Limits...
Marginalised Stacked Denoising Autoencoders for Robust Representation of Real-Time Multi-View Action Recognition.

Gu F, Flórez-Revuelta F, Monekosso D, Remagnino P - Sensors (Basel) (2015)

Bottom Line: Based on the internal evaluation, the codebook size of BoWs and the number of layers of mSDA may not significantly affect recognition performance.According to results on three multi-view benchmark datasets, the proposed framework improves recognition performance across all three datasets and outputs record recognition performance, beating the state-of-art algorithms in the literature.It is also capable of performing real-time action recognition at a frame rate ranging from 33 to 45, which could be further improved by using more powerful machines in future applications.

View Article: PubMed Central - PubMed

Affiliation: School of Computing and Information Systems, Kingston University, Penrhyn Road, Kingston upon Thames KT1 2EE, UK. F.Gu@kingston.ac.uk.

ABSTRACT
Multi-view action recognition has gained a great interest in video surveillance, human computer interaction, and multimedia retrieval, where multiple cameras of different types are deployed to provide a complementary field of views. Fusion of multiple camera views evidently leads to more robust decisions on both tracking multiple targets and analysing complex human activities, especially where there are occlusions. In this paper, we incorporate the marginalised stacked denoising autoencoders (mSDA) algorithm to further improve the bag of words (BoWs) representation in terms of robustness and usefulness for multi-view action recognition. The resulting representations are fed into three simple fusion strategies as well as a multiple kernel learning algorithm at the classification stage. Based on the internal evaluation, the codebook size of BoWs and the number of layers of mSDA may not significantly affect recognition performance. According to results on three multi-view benchmark datasets, the proposed framework improves recognition performance across all three datasets and outputs record recognition performance, beating the state-of-art algorithms in the literature. It is also capable of performing real-time action recognition at a frame rate ranging from 33 to 45, which could be further improved by using more powerful machines in future applications.

No MeSH data available.


Related in: MedlinePlus

Performance comparisons on the ACT42 dataset, of proposed methods, with respect to the size of BoWs (from 4 K to 20 K when the number of layers of mSDA is 5) and the number of layers of mSDA (from 1 to 5 when the size of BoWs is 4 K), in terms of average recognition rates. (a) The size of BoWs; (b) The number of layers of mSDA.
© Copyright Policy
Related In: Results  -  Collection

License
getmorefigures.php?uid=PMC4541930&req=5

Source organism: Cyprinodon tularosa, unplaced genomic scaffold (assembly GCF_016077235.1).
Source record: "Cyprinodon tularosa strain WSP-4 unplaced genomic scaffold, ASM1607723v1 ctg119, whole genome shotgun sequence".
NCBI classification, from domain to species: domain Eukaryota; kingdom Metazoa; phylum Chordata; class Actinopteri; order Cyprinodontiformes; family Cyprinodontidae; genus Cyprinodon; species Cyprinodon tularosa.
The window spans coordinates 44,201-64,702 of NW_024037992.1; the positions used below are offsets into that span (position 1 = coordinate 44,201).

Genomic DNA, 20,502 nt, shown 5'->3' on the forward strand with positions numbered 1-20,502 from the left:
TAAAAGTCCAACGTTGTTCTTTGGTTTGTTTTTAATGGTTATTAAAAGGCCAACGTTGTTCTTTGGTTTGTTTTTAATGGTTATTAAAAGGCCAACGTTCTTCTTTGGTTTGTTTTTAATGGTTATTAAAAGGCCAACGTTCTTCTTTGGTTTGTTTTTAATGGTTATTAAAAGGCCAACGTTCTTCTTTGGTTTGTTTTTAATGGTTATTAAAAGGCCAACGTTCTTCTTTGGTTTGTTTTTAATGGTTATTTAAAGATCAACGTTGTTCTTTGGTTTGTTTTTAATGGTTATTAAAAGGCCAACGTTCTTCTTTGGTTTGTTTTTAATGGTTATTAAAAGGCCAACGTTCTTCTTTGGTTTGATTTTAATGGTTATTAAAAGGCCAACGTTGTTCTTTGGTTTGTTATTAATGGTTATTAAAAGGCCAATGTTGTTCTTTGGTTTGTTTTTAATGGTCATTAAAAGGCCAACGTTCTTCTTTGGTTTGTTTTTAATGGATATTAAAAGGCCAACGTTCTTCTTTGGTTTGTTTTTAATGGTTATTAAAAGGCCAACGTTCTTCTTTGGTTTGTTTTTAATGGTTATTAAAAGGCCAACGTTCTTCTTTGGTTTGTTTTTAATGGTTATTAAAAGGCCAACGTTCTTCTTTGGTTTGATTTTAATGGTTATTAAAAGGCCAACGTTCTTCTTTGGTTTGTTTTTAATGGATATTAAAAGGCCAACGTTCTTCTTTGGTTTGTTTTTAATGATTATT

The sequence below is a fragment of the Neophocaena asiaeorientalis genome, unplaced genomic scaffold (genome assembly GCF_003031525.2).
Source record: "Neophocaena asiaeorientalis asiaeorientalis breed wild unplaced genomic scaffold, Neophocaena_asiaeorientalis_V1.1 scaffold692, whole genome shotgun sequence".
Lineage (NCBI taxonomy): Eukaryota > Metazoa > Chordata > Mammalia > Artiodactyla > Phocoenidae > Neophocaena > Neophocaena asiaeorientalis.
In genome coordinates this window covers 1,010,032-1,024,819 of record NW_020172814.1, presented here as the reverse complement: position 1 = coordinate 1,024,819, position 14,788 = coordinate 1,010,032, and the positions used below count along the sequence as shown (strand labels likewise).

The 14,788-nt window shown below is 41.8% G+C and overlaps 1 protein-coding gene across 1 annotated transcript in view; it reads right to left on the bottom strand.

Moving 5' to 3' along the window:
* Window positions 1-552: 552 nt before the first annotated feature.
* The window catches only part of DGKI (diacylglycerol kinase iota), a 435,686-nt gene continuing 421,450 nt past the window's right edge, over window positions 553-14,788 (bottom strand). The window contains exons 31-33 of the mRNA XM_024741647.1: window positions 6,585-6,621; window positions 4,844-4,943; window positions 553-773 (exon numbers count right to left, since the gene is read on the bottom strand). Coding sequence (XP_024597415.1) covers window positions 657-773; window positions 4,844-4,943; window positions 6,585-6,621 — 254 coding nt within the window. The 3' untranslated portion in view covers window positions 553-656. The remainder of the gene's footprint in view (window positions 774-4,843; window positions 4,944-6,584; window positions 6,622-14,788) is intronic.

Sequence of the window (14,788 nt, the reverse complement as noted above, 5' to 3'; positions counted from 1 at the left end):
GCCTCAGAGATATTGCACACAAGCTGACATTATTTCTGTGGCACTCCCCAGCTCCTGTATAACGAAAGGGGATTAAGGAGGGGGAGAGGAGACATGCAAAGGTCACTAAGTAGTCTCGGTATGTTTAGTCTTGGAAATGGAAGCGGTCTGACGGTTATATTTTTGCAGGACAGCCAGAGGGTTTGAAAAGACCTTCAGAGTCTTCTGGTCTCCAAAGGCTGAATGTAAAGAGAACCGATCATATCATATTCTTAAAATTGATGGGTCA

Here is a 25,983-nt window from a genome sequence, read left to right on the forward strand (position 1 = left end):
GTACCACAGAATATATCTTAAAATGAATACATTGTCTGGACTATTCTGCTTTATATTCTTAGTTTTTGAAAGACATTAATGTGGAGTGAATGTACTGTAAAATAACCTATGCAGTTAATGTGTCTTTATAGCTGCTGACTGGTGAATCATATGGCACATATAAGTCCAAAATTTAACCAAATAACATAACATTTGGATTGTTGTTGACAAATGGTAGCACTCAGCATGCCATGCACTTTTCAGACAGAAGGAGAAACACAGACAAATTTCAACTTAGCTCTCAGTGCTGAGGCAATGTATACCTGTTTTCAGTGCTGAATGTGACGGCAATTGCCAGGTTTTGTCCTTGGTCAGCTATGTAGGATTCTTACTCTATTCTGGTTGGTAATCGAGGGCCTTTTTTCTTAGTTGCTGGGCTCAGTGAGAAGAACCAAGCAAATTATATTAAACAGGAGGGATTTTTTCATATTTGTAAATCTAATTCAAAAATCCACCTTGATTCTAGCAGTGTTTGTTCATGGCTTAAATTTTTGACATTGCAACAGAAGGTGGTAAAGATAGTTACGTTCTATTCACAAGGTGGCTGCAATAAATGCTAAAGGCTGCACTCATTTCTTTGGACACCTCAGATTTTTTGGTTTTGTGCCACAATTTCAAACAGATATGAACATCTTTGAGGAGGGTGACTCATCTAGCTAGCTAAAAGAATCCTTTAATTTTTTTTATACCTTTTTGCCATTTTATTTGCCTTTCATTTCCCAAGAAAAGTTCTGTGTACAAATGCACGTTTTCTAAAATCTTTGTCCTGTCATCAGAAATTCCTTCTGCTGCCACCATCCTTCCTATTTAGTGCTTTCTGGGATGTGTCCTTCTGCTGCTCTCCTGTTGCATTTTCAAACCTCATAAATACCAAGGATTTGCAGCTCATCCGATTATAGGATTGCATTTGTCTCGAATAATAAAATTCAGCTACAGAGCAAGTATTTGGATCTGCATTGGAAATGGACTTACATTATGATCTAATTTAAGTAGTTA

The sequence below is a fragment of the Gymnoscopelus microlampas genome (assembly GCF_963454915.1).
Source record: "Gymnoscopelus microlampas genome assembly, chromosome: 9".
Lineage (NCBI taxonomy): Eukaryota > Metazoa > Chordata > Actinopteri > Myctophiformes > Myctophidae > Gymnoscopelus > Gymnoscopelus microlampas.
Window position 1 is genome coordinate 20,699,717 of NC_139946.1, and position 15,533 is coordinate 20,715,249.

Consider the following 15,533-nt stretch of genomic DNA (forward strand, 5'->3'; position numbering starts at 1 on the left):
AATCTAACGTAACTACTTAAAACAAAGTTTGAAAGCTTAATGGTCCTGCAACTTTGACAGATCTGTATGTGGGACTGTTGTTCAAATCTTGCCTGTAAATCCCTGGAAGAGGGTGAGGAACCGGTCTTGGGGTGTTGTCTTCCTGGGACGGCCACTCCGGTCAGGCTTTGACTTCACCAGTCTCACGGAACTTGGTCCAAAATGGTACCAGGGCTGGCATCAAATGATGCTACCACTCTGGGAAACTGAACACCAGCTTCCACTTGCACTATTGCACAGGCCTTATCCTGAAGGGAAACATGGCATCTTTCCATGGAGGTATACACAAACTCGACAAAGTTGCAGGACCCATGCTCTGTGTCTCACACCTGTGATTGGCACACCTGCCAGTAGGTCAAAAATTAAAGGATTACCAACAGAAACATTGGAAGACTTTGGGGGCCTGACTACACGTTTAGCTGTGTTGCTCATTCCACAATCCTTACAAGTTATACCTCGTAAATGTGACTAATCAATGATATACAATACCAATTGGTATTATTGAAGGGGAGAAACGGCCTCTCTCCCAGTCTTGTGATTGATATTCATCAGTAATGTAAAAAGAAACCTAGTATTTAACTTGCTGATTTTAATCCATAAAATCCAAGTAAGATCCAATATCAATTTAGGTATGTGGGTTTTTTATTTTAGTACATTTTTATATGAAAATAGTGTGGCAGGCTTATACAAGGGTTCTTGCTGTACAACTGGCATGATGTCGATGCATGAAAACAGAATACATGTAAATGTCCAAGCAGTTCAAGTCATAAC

f6-sensors-15-17209: Performance comparisons on the ACT42 dataset, of proposed methods, with respect to the size of BoWs (from 4 K to 20 K when the number of layers of mSDA is 5) and the number of layers of mSDA (from 1 to 5 when the size of BoWs is 4 K), in terms of average recognition rates. (a) The size of BoWs; (b) The number of layers of mSDA.

Mentions: Figure 6 demonstrates the evaluation of the codebook size of BoWs and the number of layers of mSDA on the ACT42 dataset. Similar trends can be also observed here. On one hand, the increase in the codebook size results in minor improvements initially, however the recognition performances drop as the size is close to 20 K. Again more sparse and less discriminative representation, resulted from a larger codebook size. On the other hand, the increase in the number of layers of mSDA leads to slight but consistent improvements. The higher dimensional representation is denser and more robust with respect to discrimination between different action classes. The results of all the compared methods on the ACT42 datasest are shown in Table 3, where the top half consists of the state-of-the-art algorithms in the literature, majority of which utilise both the RGB and depth data in the experiments. While the bottom half lists the methods described in this work, where only the RGB colour data is used in the experiments. Another significant difference is much increased dimensionality of the systems using the mSDA representation, due to the deep network structure and concatenated nature of the transformation process. However, since all the classifiers used are based on SVM models which are known good at handling high dimensional data, minimum impacts are caused on either the classification performance or computational complexity. In any case, although our proposed methods merely use the RGB data, thanks to richer visual features of the IDT descriptor and more robust and useful representation of mSDA, they outperform the state-of-the-art algorithms. Similarly, the recognition performance of the MKL algorithm is significantly better than the simple fusion strategies, and the systems with the mSDA representations noticeably outperform those using only the BoWs representations. The best performance is achieved by the MKL algorithm using the IDT descriptor and mSDA representation, reaching 0.857 at 33 FPS.